Impacts of a national lockdown on smallholder farmers’ income and food security: Empirical evidence from two states in India uri icon

abstract

  • In early 2020, the unprecedented nature of COVID-19 prompted India, among many other countries, to put in place stark measures to stem the virus' spread and the cost of human lives. We analyze data from phone-based surveys on disruptions to agricultural production and food security, administered with 1515 smallholder producers in the states of Haryana and Odisha. We find substantial heterogeneity in how the lockdown affected farmers in these two states, which is likely related to existing structural differences in market infrastructure and to differences in state-specific COVID-related policies. In Odisha, where mechanization is limited, farmers spent more on labor to harvest their crops, and distress selling was more prevalent due to the absence of a well-functioning procurement system for their crops. In Haryana, preexisting market infrastructure allowed the state to sustain procurement at stable prices, limiting impacts on smallholder production. As consumers, farmers in Haryana faced more disruptions than those in Odisha, due to reduced availability of foods in the markets, whereas farmers in Odisha benefited from more diverse cropping patterns and increased local supply of foods following transport restrictions. (C) 2020 The Authors. Published by Elsevier Ltd.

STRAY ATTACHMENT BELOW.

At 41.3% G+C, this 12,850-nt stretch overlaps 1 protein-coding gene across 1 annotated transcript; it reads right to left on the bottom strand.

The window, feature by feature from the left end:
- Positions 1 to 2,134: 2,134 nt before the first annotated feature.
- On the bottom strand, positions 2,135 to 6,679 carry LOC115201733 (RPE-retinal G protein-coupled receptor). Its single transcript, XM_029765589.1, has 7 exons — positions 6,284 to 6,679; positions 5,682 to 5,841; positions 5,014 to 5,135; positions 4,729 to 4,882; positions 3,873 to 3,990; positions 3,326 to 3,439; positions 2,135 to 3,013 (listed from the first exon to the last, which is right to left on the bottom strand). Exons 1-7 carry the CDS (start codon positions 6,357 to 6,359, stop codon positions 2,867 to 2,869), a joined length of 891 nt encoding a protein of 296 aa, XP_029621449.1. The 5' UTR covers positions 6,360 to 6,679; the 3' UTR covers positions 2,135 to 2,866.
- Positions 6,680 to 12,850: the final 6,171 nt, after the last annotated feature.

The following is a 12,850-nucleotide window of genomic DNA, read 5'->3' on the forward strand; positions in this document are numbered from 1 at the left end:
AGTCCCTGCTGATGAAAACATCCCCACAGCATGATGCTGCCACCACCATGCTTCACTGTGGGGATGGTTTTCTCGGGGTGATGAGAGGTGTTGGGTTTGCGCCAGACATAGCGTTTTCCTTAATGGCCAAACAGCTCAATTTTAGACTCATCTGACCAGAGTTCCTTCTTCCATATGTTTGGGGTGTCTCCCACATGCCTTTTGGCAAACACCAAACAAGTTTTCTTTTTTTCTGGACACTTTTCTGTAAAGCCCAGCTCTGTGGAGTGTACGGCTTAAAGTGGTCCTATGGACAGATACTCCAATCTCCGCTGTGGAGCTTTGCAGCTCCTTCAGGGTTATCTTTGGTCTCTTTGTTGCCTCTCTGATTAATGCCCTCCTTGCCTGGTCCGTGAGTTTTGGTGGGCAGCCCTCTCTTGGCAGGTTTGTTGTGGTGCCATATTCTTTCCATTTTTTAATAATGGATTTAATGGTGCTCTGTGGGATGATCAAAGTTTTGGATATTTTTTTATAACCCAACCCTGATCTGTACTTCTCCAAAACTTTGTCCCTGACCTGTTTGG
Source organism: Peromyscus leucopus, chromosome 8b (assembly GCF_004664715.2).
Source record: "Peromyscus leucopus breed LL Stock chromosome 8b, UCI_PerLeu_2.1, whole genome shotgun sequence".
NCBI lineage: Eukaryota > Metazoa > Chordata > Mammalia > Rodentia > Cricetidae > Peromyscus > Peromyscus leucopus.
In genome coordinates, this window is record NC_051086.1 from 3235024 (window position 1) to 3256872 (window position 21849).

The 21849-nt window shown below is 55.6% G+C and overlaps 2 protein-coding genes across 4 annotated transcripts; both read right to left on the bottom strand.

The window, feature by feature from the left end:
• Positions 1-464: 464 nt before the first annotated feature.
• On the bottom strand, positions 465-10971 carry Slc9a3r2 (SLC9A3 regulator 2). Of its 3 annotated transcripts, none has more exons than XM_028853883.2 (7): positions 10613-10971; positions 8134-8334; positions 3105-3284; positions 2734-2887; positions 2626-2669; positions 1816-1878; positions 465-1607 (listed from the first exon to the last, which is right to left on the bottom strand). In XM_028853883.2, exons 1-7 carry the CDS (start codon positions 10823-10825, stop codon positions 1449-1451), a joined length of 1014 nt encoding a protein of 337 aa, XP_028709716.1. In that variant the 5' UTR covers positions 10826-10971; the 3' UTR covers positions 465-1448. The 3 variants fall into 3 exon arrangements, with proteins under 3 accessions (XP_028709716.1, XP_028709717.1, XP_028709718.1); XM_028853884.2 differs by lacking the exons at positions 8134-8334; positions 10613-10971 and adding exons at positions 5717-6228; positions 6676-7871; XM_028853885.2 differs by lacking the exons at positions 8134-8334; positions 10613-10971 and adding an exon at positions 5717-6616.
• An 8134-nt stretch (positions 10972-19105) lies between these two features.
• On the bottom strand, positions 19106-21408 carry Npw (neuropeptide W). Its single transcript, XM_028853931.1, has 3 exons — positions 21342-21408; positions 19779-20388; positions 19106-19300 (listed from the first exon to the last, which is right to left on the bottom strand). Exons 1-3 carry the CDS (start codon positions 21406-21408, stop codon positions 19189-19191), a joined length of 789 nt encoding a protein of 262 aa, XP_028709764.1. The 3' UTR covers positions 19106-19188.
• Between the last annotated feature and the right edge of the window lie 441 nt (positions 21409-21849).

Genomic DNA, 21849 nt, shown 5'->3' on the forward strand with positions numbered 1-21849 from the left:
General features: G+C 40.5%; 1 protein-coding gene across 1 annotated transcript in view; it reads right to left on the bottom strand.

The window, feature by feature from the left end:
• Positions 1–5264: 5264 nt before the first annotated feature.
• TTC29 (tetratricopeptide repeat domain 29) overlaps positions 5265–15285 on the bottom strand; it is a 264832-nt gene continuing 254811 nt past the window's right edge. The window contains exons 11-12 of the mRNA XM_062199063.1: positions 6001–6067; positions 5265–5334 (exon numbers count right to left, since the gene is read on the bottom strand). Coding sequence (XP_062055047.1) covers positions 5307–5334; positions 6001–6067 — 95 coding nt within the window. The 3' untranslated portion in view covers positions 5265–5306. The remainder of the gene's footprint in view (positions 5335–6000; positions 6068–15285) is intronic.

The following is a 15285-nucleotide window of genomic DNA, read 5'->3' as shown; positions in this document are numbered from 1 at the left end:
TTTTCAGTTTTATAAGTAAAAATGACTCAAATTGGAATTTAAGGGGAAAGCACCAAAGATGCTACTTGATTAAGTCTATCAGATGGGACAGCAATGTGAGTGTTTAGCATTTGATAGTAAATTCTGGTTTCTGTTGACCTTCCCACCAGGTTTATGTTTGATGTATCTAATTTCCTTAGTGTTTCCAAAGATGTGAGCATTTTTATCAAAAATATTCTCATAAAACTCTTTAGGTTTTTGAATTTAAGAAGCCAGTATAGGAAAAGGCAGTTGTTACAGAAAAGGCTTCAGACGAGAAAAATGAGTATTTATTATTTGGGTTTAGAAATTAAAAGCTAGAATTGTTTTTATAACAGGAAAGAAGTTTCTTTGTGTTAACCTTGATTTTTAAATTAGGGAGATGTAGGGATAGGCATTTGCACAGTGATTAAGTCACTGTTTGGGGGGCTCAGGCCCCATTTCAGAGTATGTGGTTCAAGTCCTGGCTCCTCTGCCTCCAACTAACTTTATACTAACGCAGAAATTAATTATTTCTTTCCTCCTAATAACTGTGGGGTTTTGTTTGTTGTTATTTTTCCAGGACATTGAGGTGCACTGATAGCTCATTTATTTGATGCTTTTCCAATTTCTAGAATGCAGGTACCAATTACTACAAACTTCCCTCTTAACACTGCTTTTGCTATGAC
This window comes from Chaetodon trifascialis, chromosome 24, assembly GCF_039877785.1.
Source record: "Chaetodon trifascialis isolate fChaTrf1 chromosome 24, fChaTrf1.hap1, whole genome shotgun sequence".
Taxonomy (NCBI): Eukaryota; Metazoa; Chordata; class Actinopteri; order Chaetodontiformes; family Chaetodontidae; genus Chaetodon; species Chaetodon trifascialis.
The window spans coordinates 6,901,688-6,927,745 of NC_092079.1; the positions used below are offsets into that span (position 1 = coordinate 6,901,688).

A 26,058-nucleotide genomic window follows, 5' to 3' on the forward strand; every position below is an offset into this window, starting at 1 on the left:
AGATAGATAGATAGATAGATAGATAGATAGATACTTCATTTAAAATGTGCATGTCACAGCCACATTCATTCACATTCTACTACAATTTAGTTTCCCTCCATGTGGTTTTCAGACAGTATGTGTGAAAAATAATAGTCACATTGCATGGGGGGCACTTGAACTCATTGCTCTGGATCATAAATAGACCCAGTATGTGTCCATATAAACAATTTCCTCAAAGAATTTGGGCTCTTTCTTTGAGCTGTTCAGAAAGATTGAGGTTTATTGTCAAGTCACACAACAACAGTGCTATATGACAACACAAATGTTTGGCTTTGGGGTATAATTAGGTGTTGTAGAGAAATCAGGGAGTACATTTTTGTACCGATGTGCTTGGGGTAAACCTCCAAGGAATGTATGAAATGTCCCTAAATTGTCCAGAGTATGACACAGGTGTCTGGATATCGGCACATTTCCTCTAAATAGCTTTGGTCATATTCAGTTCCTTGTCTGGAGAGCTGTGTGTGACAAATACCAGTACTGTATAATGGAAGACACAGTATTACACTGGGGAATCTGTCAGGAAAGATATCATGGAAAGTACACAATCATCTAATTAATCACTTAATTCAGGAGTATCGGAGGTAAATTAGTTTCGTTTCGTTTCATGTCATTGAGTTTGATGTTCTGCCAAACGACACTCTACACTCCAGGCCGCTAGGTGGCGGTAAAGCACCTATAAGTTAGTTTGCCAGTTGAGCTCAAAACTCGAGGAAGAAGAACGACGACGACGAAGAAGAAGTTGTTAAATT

publication date

  • 2020
  • 2020